OTTAWA – Jagmeet Singh, long a star among the NDP ranks of the Ontario legislature, embarks later today on a bid to replace Tom Mulcair as the party’s leader in Ottawa – a quest that could make him the first non-Caucasian to helm a major federal party.
Singh, who currently serves as the provincial party’s deputy leader, is expected to launch his campaign tonight alongside supporters at an event at Bombay Palace in Brampton, Ont. – the same place he celebrated his 2011 provincial win.
His supporters include Manitoba legislature member Nahanni Fontaine, party youth wing co-chair Ali Chatur, Quebec organizer and former Jack Layton speechwriter Willy Blomme and Peel school board trustee Harkirat Singh.
Should he be successful, Singh – a turbaned Sikh – would break through a long-standing barrier at the federal level, one that really ought have been shattered long ago, said Karl Belanger, Mulcair’s former principal secretary.
“Having somebody from a different ethnic background than what we have seen over the past 150 years is something that needs to be applauded,” Belanger said.
The NDP has had trouble connecting with ethnic minorities both in Ontario and at the federal level, said Queen’s University labour and history professor Christo Aivalis.
Singh’s leadership would send a strong signal to the party and to the Canadian public, Aivalis said.
“While some people fear that his turban, his name, his skin colour … could hurt him in certain parts of Canada, others say that in big cities where the majority of seats are, he speaks to a new Canada,” Aivalis said.
In the run-up to the 2015 election, the NDP campaign hit a brick wall when Mulcair got caught between a political rock – the question of whether to allow Muslim face coverings during citizenship ceremonies – and a hard place, that being Quebec.
The NDP leader, who entered the campaign as the front-runner, saw his base of support in his home province bleed away after he came out opposing Conservative and Bloc Quebecois plans to ban the niqab during the oath of citizenship.
That controversy highlights how secularism can be used by some to promote discriminatory policies, capitalize on identity issues and create divisions, Belanger said. “Quebec has a strong movement opposed to religious symbols.”
That could be an issue for Singh, he added, but to what extent is not yet clear.
READ MORE: Quebec’s Guy Caron seeking NDP leadership
Born in the east Toronto community of Scarborough to Punjabi parents, Singh’s upbringing included stints in St. John’s, N.L., and Windsor, Ont.; he worked as a criminal defence attorney before making the jump to politics in 2011.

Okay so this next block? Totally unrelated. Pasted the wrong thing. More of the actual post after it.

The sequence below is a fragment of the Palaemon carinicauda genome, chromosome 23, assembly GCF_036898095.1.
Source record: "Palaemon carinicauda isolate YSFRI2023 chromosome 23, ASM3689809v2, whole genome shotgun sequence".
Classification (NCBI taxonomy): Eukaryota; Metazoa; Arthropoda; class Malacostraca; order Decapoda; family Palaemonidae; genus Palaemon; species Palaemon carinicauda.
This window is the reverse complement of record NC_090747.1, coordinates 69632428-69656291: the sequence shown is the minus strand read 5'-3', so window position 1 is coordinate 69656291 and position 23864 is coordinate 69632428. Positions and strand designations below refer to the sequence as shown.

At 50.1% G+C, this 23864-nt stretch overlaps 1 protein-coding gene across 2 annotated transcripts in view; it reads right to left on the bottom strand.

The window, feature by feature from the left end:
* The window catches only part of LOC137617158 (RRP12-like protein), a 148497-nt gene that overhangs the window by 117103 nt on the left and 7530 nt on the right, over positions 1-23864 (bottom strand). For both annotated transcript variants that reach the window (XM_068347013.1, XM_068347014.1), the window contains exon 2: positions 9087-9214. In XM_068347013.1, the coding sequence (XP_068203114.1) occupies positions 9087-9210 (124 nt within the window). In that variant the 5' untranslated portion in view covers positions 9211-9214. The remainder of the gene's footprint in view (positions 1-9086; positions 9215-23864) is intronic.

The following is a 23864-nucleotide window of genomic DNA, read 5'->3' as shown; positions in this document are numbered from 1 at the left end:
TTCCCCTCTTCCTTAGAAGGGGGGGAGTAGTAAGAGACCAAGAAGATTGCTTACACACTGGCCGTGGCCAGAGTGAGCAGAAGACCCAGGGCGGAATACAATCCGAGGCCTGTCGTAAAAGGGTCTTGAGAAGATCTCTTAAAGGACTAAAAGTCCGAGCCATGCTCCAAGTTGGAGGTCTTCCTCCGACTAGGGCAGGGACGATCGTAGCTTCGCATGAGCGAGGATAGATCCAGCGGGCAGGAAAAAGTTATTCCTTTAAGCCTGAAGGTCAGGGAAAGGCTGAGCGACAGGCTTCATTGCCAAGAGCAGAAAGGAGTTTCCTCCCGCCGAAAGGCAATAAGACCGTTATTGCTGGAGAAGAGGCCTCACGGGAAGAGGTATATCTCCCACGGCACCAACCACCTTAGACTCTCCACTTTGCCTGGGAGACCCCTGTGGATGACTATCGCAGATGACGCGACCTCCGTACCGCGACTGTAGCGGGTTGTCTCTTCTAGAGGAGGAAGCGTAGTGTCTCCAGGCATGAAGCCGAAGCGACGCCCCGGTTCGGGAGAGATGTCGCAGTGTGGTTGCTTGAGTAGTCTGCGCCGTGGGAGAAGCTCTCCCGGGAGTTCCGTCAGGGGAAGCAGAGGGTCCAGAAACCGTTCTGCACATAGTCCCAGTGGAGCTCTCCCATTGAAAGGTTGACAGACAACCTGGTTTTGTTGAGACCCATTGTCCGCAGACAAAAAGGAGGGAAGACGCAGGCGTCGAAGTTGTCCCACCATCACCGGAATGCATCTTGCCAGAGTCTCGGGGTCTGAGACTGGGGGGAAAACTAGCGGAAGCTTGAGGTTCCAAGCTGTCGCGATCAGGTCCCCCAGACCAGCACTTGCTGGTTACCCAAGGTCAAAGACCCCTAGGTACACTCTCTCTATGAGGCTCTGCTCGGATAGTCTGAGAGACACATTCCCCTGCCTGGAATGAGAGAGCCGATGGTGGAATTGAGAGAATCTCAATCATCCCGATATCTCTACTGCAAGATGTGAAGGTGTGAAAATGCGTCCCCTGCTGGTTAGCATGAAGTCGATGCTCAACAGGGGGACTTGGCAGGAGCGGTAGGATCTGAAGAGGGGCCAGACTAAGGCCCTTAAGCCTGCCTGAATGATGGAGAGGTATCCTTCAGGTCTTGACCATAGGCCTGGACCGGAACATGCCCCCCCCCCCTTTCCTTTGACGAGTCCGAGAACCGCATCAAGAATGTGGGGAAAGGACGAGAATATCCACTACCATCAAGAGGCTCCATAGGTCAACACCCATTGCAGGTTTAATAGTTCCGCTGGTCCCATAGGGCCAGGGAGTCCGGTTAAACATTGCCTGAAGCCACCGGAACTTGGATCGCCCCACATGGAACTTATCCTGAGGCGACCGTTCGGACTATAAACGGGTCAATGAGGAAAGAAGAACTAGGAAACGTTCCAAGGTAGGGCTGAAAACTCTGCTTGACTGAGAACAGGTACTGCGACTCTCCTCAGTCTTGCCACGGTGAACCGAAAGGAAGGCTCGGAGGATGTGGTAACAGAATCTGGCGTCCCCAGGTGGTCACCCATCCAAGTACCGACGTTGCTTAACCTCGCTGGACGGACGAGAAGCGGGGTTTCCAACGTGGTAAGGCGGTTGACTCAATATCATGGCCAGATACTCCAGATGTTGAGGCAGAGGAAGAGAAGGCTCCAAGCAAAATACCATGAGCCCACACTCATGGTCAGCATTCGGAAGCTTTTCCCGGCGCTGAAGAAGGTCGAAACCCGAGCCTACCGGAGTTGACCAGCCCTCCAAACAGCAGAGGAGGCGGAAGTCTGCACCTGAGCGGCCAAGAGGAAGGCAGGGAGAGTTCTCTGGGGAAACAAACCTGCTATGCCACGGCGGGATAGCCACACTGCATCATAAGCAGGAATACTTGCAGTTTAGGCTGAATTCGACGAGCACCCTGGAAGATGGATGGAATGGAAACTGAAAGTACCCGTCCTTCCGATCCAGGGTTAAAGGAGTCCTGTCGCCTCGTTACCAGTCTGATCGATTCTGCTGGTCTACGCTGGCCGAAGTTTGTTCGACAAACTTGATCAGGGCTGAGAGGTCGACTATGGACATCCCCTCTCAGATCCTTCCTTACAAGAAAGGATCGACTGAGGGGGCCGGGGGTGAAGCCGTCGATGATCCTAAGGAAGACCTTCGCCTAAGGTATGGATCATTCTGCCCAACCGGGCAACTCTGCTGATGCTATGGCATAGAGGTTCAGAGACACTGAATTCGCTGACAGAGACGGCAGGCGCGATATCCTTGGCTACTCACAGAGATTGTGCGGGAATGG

He’s also known as a fashion plate – he has graced multiple best-dressed and style-icon lists in the Toronto area over the years – and for his prowess as a mixed martial arts fighter.
Ontario NDP Leader Andrea Horwath said Monday that Singh has been a help to the provincial party.
“Jagmeet’s been an excellent member of our team,” she said.
“He’s certainly done a lot of hard work to engage young people with our party, to engage folks in the broader GTA with our party.”
Singh’s candidacy will undoubtedly bring a new dimension to the race, said Nathan Cullen, a veteran MP who sought the job in 2012 as one of several rivals to Mulcair.
“I think it will likely change the dynamic for the good,” Cullen said in an interview. “I’ve always been a fan; he’s a compelling speaker and has solid progressive roots and I think would be a challenge for (Prime Minister Justin) Trudeau.”
Cullen said he believes the race is shaping up well – especially since at one point, it wasn’t clear whether anyone really wanted to join what was sure to be a long and protracted race. Voting is scheduled to take place in October.
Cullen, too, said it’s high time there was some diversity on display in the offices of Ottawa’s political leaders.
“It will be a challenge to some people’s perspective as well of what a Canadian political leader looks like and where they come from.”
The other official NDP leadership contenders are B.C. MP Peter Julian, Ontario MP Charlie Angus, Manitoba MP Niki Ashton and Quebec MP Guy Caron.
Former veterans ombudsman Pat Stogran and Montreal consulting firm founder Ibrahim Bruno El-Khoury are also running, but are not yet considered official because they haven’t submitted nomination paperwork or paid the fee.
First-quarter results from Elections Canada show Angus is leading the campaign fundraising race.
Between January and March 2017, Angus brought in $110,765, while Ashton collected $65,521, Caron received $57,235 and Julian raised $19,143.
The next leadership debate is scheduled for Sudbury, Ont., on May 28.